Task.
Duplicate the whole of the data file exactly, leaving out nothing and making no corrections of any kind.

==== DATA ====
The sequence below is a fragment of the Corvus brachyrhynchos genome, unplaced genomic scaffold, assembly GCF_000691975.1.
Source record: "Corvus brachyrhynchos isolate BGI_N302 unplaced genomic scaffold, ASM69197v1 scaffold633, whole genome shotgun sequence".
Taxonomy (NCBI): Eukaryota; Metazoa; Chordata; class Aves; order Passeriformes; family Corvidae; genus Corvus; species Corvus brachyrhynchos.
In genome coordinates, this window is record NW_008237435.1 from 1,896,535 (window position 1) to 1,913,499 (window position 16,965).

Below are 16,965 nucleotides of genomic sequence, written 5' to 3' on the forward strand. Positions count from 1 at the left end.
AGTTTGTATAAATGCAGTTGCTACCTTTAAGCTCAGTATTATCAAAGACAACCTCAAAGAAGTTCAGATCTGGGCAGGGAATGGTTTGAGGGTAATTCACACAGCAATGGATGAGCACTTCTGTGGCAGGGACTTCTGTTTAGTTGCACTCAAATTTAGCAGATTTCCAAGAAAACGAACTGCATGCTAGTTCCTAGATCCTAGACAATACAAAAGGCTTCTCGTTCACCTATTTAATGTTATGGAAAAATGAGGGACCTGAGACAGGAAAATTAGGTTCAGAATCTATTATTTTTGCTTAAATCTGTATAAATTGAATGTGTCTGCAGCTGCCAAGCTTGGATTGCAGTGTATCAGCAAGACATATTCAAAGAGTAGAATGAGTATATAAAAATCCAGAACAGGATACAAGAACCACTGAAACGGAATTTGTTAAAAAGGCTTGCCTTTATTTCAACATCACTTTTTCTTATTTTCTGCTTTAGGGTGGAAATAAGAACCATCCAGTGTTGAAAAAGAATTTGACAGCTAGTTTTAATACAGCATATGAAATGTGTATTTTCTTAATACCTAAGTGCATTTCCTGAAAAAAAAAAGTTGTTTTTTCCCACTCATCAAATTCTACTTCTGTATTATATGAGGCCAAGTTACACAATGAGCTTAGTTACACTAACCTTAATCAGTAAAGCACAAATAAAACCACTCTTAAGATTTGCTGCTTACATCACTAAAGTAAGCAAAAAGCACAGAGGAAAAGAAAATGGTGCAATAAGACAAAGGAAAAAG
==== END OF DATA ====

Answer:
The sequence below is a fragment of the Corvus brachyrhynchos genome, unplaced genomic scaffold, assembly GCF_000691975.1.
Source record: "Corvus brachyrhynchos isolate BGI_N302 unplaced genomic scaffold, ASM69197v1 scaffold633, whole genome shotgun sequence".
Taxonomy (NCBI): Eukaryota; Metazoa; Chordata; class Aves; order Passeriformes; family Corvidae; genus Corvus; species Corvus brachyrhynchos.
In genome coordinates, this window is record NW_008237435.1 from 1,896,535 (window position 1) to 1,913,499 (window position 16,965).

Below are 16,965 nucleotides of genomic sequence, written 5' to 3' on the forward strand. Positions count from 1 at the left end.
AGTTTGTATAAATGCAGTTGCTACCTTTAAGCTCAGTATTATCAAAGACAACCTCAAAGAAGTTCAGATCTGGGCAGGGAATGGTTTGAGGGTAATTCACACAGCAATGGATGAGCACTTCTGTGGCAGGGACTTCTGTTTAGTTGCACTCAAATTTAGCAGATTTCCAAGAAAACGAACTGCATGCTAGTTCCTAGATCCTAGACAATACAAAAGGCTTCTCGTTCACCTATTTAATGTTATGGAAAAATGAGGGACCTGAGACAGGAAAATTAGGTTCAGAATCTATTATTTTTGCTTAAATCTGTATAAATTGAATGTGTCTGCAGCTGCCAAGCTTGGATTGCAGTGTATCAGCAAGACATATTCAAAGAGTAGAATGAGTATATAAAAATCCAGAACAGGATACAAGAACCACTGAAACGGAATTTGTTAAAAAGGCTTGCCTTTATTTCAACATCACTTTTTCTTATTTTCTGCTTTAGGGTGGAAATAAGAACCATCCAGTGTTGAAAAAGAATTTGACAGCTAGTTTTAATACAGCATATGAAATGTGTATTTTCTTAATACCTAAGTGCATTTCCTGAAAAAAAAAAGTTGTTTTTTCCCACTCATCAAATTCTACTTCTGTATTATATGAGGCCAAGTTACACAATGAGCTTAGTTACACTAACCTTAATCAGTAAAGCACAAATAAAACCACTCTTAAGATTTGCTGCTTACATCACTAAAGTAAGCAAAAAGCACAGAGGAAAAGAAAATGGTGCAATAAGACAAAGGAAAAAG